Old Dominion argues that its decision to terminate Merritt was made pursuant to a uniform and neutrally administered company policy. Under its alleged policy, any employee, regardless of gender, must take and pass a PAT if that employee missed work due to an injury and received anything less than a complete and unequivocal medical authorization to return to full duties. Stated differently, a PAT is automatically required whenever an injured employee receives an ambiguous or conditional release from a physician (i.e., a release on a "trial basis" or with "light duty" restrictions). According to Old Dominion, the policy is intended to mitigate the potentially dire consequences of sending injured employees back to work before they are physically ready. Because the PAT is triggered by the language of the doctor's note, a gender-neutral criterion, Old Dominion argues that its policy conclusively negates a discriminatory intent.
We begin by acknowledging that if indeed Old Dominion had such a policy and faithfully abided by it, that fact would, as Old Dominion suggests, be a neutral and legitimate business practice. Old Dominion has understandable safety concerns, especially since its employees are responsible for driving large trucks and carrying heavy freight. A policy of the sort Old Dominion claims to have is sensible, because it helps prevent an injured employee from further aggravating an injury, thereby jeopardizing eventual recovery; ensure that an injured employee's job performance is not so impaired as to endanger public safety, diminish employee morale, or generate customer complaints; and limit Old Dominion's potential workers' compensation claims and tort liability. Moreover, it is not our task to say what policies a company should or should not adopt, if the policies it does adopt are gender neutral. See Hawkins v. PepsiCo, Inc., 203 F.3d 274, 279 (4th Cir. 2000); EEOC v. Clay Printing Co., 955 F.2d 936, 946 (4th Cir. 1992).
The problem with the policy lies not in theory but in practice. Here, Merritt has advanced evidence suggesting that the policy does not exist or, alternatively, that it was erratically implemented. Three considerations inform our conclusion. First, the policy's existence is drawn into question by the conspicuous lack of evidence in the record concerning it. As both parties agree, the policy has never been memorialized in writing. And while an informal policy is no less a policy, it is curious that no one at the company seemed to be familiar with even an informal policy. Of eight Old Dominion employees asked about the matter, all eight denied ever having heard of the policy. In fact, Stoddard himself — the individual responsible for deciding whether and when to order PATs and thus presumably charged with administering the policy — suggested that Old Dominion did not have an official policy regarding whether and when to order PATs. Rather, he explained that if an employee could not perform job duties because of pain due to an injury, he's "not necessarily going to send them for a [physical fitness] test."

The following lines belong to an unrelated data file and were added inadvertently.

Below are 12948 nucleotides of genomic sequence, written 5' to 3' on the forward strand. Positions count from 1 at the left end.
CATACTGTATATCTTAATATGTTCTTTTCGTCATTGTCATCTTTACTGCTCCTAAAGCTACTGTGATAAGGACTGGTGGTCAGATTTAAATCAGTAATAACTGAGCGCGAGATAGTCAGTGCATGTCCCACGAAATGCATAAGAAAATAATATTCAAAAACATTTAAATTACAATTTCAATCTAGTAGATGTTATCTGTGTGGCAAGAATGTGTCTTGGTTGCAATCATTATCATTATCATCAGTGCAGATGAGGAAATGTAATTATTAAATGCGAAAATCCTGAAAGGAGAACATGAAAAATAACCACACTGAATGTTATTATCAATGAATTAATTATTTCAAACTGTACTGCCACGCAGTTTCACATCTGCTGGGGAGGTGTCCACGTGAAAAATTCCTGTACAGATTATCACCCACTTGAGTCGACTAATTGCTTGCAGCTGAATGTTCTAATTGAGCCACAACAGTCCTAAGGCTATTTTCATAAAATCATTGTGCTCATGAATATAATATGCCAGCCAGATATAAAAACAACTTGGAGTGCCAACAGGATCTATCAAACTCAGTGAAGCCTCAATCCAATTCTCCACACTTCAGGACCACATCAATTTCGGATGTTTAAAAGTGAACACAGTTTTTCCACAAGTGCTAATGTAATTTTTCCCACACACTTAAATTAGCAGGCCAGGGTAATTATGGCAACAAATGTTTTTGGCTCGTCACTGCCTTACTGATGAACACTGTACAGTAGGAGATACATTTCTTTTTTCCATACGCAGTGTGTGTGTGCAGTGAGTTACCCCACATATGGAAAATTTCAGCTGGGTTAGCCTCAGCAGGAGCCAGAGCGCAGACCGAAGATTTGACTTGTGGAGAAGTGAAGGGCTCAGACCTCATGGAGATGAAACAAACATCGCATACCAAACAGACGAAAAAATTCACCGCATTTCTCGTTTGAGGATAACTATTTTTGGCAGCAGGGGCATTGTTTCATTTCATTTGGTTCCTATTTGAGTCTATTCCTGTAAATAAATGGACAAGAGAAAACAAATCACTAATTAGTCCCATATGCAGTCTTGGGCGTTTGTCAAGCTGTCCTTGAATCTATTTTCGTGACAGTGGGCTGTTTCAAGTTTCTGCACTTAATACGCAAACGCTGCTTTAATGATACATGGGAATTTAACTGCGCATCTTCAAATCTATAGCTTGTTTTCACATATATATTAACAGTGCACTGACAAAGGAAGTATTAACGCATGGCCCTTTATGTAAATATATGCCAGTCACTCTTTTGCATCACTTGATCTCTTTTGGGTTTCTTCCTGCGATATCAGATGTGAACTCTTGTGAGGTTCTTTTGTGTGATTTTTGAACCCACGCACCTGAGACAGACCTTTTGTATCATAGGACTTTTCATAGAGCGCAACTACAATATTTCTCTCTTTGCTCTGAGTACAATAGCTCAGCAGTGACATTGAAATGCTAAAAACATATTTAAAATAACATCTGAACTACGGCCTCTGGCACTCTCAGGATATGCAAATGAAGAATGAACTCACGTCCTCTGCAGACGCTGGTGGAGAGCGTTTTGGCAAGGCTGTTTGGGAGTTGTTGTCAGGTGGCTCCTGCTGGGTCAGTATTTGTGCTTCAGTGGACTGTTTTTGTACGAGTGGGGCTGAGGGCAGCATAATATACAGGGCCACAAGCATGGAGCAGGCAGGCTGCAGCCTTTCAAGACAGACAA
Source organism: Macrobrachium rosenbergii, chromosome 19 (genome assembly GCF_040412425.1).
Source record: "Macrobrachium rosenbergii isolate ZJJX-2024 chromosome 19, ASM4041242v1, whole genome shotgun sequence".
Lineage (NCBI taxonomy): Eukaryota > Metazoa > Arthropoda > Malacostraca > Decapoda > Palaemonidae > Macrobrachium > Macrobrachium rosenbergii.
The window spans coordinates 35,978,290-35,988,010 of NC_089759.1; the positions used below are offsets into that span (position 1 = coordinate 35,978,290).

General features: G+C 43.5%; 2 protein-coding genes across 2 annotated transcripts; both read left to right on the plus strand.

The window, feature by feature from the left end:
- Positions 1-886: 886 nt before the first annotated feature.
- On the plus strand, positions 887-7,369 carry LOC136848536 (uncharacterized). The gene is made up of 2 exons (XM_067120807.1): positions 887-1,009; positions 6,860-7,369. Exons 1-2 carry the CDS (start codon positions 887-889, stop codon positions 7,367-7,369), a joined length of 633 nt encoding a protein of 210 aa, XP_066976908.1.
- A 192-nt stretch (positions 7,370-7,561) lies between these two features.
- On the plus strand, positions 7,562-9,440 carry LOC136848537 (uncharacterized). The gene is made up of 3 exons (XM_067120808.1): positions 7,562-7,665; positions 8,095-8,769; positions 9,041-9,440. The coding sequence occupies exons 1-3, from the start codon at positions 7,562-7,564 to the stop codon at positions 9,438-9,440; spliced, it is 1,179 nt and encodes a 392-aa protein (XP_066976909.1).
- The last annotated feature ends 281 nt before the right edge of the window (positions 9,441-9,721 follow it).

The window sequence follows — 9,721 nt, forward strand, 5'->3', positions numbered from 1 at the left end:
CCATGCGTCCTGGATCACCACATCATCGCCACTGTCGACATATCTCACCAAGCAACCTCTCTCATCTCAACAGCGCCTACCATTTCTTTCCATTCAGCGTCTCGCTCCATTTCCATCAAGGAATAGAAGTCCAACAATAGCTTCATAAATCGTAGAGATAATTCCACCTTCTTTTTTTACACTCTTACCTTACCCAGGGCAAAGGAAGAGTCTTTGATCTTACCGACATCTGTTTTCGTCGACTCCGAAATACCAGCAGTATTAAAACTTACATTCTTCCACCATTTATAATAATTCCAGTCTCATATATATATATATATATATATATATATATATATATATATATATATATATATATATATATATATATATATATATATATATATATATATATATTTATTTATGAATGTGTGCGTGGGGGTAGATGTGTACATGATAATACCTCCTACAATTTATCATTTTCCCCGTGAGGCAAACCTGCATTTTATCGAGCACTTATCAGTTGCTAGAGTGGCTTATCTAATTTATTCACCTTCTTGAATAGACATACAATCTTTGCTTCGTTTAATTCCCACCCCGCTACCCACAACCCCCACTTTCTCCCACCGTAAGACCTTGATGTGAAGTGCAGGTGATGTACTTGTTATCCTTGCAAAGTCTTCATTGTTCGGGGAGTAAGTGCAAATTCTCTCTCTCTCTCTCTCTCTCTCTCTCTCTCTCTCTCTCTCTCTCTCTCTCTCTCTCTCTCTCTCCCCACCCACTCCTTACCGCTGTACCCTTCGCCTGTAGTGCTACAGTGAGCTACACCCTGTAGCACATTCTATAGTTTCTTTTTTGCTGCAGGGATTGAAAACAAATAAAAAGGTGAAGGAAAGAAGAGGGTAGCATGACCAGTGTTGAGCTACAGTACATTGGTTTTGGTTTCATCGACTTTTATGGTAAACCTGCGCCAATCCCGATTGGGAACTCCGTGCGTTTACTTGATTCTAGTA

Second, the policy's existence is dubious due to its delayed emergence in the course of this litigation. Early on, Old Dominion did not assert a firm policy on when PATs were ordered, claiming instead that the test was given on an "as needed basis." Likewise, although Old Dominion noted that it was "its policy and practice  not to return a driver to the road following an injury unless that driver has a complete, unrestricted medical clearance," it expressly emphasized Stoddard's discretion, stating that "[w]hen there is a question about the physical capability of a driver to perform safely," Stoddard "must make a decision, based on the facts and circumstances presented, about what to do." In making those decisions, "the varying circumstances must be taken into account, and each medical report must be handled on a case-by-case basis." Even before the district court, Old Dominion did not allege a clear policy, leading the district court to find that, "Old Dominion admitted that the PAT is given in `varying circumstances' on a case-by-case basis" and "without a clear policy on when it is to be used."
It was only late in the game, on appeal and perhaps not until oral argument before this court, that the policy really took shape. At that point, Old Dominion began to pivot, arguing that PATs were not required after all on a discretionary, case-by-case basis but each and every time, without exception, an injured employee was issued an ambiguous medical release. But "a factfinder could infer from the late appearance of [the employer's] current justification that it is a post-hoc rationale," "invented for the purposes of litigation," and "not a legitimate explanation for [its] decision." EEOC v. Sears Roebuck Co., 243 F.3d 846, 853 (4th Cir. 2001).
Third, apart from the paucity of evidence of the policy's existence and the policy's late-blooming appearance, Merritt has set forth evidence that Old Dominion did not faithfully adhere to the policy and instead ordered PATs on an uneven basis. As a general matter, Old Dominion used the PAT rarely, even as to pre-hires, whom the PAT was designed to evaluate. In fact, Old Dominion required a paltry four percent of its Pickup and Delivery drivers to ever take the PAT. Especially as to injured employees, the test was administered inconsistently. Although several injured employees received ambiguous medical releases, there is limited evidence in the record as to whether Old Dominion implemented the policy to require them to take and pass PATs as a condition of returning to work. Only two individuals at Old Dominion recalled an injured employee taking a physical test, and they could not remember whether the test was a PAT or some other test.